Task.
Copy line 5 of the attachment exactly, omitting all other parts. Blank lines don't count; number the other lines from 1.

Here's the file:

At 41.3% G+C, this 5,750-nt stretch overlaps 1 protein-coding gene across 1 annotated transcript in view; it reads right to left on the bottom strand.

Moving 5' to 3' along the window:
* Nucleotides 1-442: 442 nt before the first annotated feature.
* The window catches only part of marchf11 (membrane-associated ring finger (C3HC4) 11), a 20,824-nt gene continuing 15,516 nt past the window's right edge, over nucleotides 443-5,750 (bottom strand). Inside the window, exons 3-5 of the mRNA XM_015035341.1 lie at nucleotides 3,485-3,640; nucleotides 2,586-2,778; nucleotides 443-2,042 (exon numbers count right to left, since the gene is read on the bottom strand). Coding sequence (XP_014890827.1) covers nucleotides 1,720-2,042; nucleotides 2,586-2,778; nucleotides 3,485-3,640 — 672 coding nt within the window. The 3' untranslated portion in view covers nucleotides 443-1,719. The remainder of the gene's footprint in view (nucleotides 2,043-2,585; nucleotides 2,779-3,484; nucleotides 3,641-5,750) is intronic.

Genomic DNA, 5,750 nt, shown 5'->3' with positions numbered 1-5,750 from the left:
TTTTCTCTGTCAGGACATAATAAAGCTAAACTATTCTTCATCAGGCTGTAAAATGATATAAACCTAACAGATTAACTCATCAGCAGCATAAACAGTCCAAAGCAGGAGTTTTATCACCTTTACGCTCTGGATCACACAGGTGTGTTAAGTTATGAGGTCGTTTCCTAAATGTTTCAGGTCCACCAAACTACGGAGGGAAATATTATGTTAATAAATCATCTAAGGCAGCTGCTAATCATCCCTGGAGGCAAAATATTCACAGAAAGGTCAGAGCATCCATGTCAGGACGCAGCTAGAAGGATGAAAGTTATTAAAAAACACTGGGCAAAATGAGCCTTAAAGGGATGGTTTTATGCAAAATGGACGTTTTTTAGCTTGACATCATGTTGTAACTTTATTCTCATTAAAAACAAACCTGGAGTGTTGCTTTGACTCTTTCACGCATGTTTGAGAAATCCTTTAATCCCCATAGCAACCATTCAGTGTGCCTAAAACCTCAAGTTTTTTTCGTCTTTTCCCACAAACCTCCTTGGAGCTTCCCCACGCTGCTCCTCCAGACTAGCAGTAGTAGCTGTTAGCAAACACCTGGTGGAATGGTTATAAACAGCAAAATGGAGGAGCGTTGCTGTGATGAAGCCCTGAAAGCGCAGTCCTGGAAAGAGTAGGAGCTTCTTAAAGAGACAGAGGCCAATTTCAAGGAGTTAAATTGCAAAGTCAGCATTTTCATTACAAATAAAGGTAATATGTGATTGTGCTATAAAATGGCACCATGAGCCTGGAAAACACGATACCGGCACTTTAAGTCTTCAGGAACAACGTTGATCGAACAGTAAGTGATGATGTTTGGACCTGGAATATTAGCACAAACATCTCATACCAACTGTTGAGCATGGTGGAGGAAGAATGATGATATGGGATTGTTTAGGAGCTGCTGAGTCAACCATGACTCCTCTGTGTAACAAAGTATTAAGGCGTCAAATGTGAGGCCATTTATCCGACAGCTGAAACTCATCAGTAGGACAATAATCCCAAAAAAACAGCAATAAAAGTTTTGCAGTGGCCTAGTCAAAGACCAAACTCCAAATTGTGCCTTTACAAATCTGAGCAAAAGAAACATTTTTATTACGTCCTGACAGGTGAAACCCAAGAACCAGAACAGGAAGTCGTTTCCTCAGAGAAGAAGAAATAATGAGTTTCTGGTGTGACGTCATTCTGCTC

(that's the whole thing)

Genomic DNA, 5,750 nt, shown 5'->3' with positions numbered 1-5,750 from the left: